St. Peter’s Anglican Church in Falmouth Jamaica is a beautiful edifice but the legacy of the people who built it and first attended it is anything but beautiful. We went to Falmouth one day and spent some time wending our way through St. Peter’s Anglican Church built in 1796.
A friendly woman welcomed us. She says she volunteers six days a week showing visitors around her historic church. I wonder if she knows the history of some of her church’s founders?The pews in the church are originals over 300 years old. A Jamaican plantation owner donated the money for the pipe organ. It has been taken apart because the church is currently being renovated. This little girl was running around in the church possibly the daughter of one of the workers doing renovations. The pulpit is shaped like an eagle in flight with intricate carvings on the wings. Many of the gravestones in the church cemetery are over 200 years old. Some graves were decorated with seashells. Apparently this is a custom practiced in places in the world where African slaves were sent. They said the sea had brought them to their new country and the sea would return them to Africa when they died. “The sea brought us- the sea shall take us back.”There are goats everywhere in Jamaica including the church graveyard.
I was intrigued by the language used on the memorial plaques in the church. This is one example for Samuel Earnshaw owner of the Colchis plantation. After reading his noble tribute I was shocked to learn the truth about Mr. Earnshaw.
A man of unassuming manner and unimpeachable integrity who from a spirit delighting in acts of generosity and benevolence, distributed the blessings of life bestowed upon him by the Divine Power with a cheerful and liberal hand. He died the 19th of September 1824. Affectionately deplored by his afflicted widow, regretted by his numerous friends, and not unlamented by those who personally unacquainted with him yet were sensible of his reputed worth and sincerity.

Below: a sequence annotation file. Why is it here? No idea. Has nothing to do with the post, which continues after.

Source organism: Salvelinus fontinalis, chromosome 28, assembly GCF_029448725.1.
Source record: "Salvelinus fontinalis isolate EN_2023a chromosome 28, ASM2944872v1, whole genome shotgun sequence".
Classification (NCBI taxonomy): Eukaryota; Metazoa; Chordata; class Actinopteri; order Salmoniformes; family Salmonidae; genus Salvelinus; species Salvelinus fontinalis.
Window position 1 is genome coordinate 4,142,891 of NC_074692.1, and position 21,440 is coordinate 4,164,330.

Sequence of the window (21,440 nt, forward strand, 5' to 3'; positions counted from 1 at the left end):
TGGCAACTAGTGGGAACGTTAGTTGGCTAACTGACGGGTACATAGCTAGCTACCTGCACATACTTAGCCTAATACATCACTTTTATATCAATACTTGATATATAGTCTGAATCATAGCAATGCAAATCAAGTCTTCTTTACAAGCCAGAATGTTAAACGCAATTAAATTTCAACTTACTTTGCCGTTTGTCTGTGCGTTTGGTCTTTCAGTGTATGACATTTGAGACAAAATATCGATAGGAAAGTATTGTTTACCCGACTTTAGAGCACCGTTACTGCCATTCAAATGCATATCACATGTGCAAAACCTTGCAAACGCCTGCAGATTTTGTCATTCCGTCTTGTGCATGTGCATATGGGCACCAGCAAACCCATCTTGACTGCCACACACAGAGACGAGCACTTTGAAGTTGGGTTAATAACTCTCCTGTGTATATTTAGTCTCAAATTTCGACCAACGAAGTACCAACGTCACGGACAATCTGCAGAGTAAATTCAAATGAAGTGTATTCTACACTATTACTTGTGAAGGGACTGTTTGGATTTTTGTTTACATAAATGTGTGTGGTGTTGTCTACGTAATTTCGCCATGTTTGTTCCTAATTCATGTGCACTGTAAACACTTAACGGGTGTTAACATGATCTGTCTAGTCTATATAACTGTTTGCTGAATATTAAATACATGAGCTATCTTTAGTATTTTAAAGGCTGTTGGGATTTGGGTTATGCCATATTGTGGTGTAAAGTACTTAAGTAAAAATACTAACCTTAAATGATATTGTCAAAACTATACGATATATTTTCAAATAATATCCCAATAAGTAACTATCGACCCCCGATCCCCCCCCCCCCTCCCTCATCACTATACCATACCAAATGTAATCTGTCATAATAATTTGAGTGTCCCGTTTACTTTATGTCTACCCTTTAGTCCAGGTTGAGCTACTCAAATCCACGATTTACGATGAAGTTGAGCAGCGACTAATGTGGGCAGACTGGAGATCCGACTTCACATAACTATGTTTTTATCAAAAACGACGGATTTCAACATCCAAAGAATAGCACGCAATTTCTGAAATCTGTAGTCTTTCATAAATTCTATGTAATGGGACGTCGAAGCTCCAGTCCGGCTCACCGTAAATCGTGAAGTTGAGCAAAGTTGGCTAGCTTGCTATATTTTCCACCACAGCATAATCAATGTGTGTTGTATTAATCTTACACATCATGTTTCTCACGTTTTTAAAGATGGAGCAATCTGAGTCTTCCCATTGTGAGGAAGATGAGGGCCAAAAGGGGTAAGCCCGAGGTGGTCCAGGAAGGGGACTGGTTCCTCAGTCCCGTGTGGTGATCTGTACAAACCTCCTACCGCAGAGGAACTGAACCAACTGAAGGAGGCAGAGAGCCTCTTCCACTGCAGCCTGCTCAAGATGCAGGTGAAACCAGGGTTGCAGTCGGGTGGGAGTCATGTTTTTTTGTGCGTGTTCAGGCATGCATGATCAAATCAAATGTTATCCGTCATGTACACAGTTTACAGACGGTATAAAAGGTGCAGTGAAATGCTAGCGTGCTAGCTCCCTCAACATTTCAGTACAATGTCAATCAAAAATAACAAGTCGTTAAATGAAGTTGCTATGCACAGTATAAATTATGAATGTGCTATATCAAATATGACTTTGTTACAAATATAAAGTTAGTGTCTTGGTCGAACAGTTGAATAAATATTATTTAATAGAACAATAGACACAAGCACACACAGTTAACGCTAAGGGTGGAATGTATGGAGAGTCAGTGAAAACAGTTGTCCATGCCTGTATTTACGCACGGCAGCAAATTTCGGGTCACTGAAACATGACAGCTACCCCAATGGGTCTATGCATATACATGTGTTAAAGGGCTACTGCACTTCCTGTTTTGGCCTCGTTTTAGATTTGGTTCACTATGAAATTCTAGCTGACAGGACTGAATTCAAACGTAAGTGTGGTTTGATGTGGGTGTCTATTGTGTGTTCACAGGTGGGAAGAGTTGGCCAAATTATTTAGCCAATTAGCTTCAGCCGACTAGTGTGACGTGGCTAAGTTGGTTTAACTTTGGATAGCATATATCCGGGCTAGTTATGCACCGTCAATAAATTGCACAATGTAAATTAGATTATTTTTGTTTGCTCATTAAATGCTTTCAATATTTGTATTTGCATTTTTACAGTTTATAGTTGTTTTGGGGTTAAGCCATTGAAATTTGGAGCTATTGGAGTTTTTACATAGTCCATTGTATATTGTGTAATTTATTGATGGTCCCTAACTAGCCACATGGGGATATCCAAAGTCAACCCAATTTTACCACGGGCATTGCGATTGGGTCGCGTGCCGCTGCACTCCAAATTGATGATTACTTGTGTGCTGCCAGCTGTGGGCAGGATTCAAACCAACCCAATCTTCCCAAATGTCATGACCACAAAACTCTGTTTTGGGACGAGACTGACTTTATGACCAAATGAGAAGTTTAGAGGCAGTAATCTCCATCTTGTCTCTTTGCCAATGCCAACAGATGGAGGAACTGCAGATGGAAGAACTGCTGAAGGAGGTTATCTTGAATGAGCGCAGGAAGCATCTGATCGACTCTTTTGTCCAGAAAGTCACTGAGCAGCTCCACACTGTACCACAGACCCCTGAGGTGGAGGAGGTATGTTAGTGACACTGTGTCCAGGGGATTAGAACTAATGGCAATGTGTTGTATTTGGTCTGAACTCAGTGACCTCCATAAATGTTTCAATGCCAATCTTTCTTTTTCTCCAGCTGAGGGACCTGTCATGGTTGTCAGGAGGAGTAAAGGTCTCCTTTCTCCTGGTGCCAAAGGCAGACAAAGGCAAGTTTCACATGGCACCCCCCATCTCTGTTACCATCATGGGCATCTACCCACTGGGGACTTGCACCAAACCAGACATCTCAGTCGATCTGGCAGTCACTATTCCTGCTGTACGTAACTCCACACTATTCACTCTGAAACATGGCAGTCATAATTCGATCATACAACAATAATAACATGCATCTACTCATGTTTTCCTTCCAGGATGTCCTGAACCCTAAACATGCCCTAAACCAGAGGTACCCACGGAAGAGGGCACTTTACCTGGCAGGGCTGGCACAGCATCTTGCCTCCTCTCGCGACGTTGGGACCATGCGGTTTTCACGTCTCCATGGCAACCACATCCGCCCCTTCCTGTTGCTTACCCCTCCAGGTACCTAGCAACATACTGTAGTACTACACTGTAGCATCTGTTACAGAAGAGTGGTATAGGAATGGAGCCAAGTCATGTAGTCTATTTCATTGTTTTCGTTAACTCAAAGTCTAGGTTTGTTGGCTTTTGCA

Checking the 1824 Jamaica Almanac I discovered the generous and benevolent Mr. Earnshaw was also the owner of over 350 slaves and the afflicted widow who so affectionately deplored him is featured in an anti-slavery pamphlet printed in 1830.
A report concerning……..A mulatto female slave, Eleanor Mead of Colchis estate in Jamaica. Her owner Mrs Earnshaw, for some offence, ordered her to be stripped naked, held prostrate on the ground and given 58 lashes of the whip. One of the people ordered to hold her down was one of her own children. She was then , still semi naked, put in the stocks with her feet fastened. All this was at the order of and in the presence of Mrs Earnshaw ‘a lady of humanity and delicacy’.
And the plot thickens. Reading an excerpt from a book called The State and Law of Manners in Jamaica I discovered that abolitionist supporters took the case of Eleanor Mead’s harsh punishment to court and during the trial it was brought to light that the before his death Mr. Samuel Earnshaw man of unimpeachable integrity had taken his slave Eleanor as a lover and Mrs. Earnshaw inflicted her unreasonable punishment on Eleanor because she was jealous of her deceased husband’s affections for the woman. During the court case testimony showed that Mrs. Earnshaw had tried to punish Eleanor in the past but her husband had always intervened. Now that he was dead she was not to be stopped!
What next? I’d love to research some of the other memorial plaques I photographed in the church and find out more about the people being lauded and praised for their virtues.
Other posts about slavery in Jamaica……..